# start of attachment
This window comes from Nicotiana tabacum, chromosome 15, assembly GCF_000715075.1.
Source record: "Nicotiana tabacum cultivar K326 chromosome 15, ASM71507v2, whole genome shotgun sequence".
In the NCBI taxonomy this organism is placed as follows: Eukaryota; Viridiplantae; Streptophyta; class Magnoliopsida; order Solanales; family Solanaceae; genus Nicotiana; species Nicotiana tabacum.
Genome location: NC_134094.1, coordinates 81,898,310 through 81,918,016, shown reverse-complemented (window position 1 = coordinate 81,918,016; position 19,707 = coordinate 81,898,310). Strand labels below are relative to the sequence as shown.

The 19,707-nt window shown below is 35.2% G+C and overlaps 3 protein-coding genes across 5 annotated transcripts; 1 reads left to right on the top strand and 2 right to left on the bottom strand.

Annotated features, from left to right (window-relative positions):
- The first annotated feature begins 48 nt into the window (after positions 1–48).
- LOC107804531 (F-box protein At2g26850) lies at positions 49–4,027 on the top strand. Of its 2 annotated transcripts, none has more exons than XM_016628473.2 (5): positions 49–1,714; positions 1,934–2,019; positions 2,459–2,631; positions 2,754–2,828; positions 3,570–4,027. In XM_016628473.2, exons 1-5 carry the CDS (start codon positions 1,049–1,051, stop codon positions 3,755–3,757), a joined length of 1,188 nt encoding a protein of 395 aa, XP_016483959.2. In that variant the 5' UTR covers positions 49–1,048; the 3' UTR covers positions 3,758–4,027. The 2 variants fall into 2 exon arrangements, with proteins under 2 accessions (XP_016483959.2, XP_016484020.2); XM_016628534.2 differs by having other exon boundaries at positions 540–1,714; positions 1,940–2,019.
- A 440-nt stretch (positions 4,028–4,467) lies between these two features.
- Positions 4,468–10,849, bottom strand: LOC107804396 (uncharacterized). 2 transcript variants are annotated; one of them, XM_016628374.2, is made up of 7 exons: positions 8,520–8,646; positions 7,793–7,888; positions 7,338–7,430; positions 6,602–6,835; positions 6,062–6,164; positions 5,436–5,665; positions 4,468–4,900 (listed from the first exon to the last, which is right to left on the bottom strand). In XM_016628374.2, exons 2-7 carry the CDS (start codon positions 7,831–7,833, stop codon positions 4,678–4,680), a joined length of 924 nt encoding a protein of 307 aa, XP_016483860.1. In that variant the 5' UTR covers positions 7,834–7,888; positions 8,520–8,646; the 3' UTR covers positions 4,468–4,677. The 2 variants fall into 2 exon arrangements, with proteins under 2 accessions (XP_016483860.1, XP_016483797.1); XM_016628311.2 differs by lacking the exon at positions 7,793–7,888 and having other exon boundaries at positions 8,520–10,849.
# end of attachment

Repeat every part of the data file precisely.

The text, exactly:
This window comes from Nicotiana tabacum, chromosome 15, assembly GCF_000715075.1.
Source record: "Nicotiana tabacum cultivar K326 chromosome 15, ASM71507v2, whole genome shotgun sequence".
In the NCBI taxonomy this organism is placed as follows: Eukaryota; Viridiplantae; Streptophyta; class Magnoliopsida; order Solanales; family Solanaceae; genus Nicotiana; species Nicotiana tabacum.
Genome location: NC_134094.1, coordinates 81,898,310 through 81,918,016, shown reverse-complemented (window position 1 = coordinate 81,918,016; position 19,707 = coordinate 81,898,310). Strand labels below are relative to the sequence as shown.

The 19,707-nt window shown below is 35.2% G+C and overlaps 3 protein-coding genes across 5 annotated transcripts; 1 reads left to right on the top strand and 2 right to left on the bottom strand.

Annotated features, from left to right (window-relative positions):
- The first annotated feature begins 48 nt into the window (after positions 1–48).
- LOC107804531 (F-box protein At2g26850) lies at positions 49–4,027 on the top strand. Of its 2 annotated transcripts, none has more exons than XM_016628473.2 (5): positions 49–1,714; positions 1,934–2,019; positions 2,459–2,631; positions 2,754–2,828; positions 3,570–4,027. In XM_016628473.2, exons 1-5 carry the CDS (start codon positions 1,049–1,051, stop codon positions 3,755–3,757), a joined length of 1,188 nt encoding a protein of 395 aa, XP_016483959.2. In that variant the 5' UTR covers positions 49–1,048; the 3' UTR covers positions 3,758–4,027. The 2 variants fall into 2 exon arrangements, with proteins under 2 accessions (XP_016483959.2, XP_016484020.2); XM_016628534.2 differs by having other exon boundaries at positions 540–1,714; positions 1,940–2,019.
- A 440-nt stretch (positions 4,028–4,467) lies between these two features.
- Positions 4,468–10,849, bottom strand: LOC107804396 (uncharacterized). 2 transcript variants are annotated; one of them, XM_016628374.2, is made up of 7 exons: positions 8,520–8,646; positions 7,793–7,888; positions 7,338–7,430; positions 6,602–6,835; positions 6,062–6,164; positions 5,436–5,665; positions 4,468–4,900 (listed from the first exon to the last, which is right to left on the bottom strand). In XM_016628374.2, exons 2-7 carry the CDS (start codon positions 7,831–7,833, stop codon positions 4,678–4,680), a joined length of 924 nt encoding a protein of 307 aa, XP_016483860.1. In that variant the 5' UTR covers positions 7,834–7,888; positions 8,520–8,646; the 3' UTR covers positions 4,468–4,677. The 2 variants fall into 2 exon arrangements, with proteins under 2 accessions (XP_016483860.1, XP_016483797.1); XM_016628311.2 differs by lacking the exon at positions 7,793–7,888 and having other exon boundaries at positions 8,520–10,849.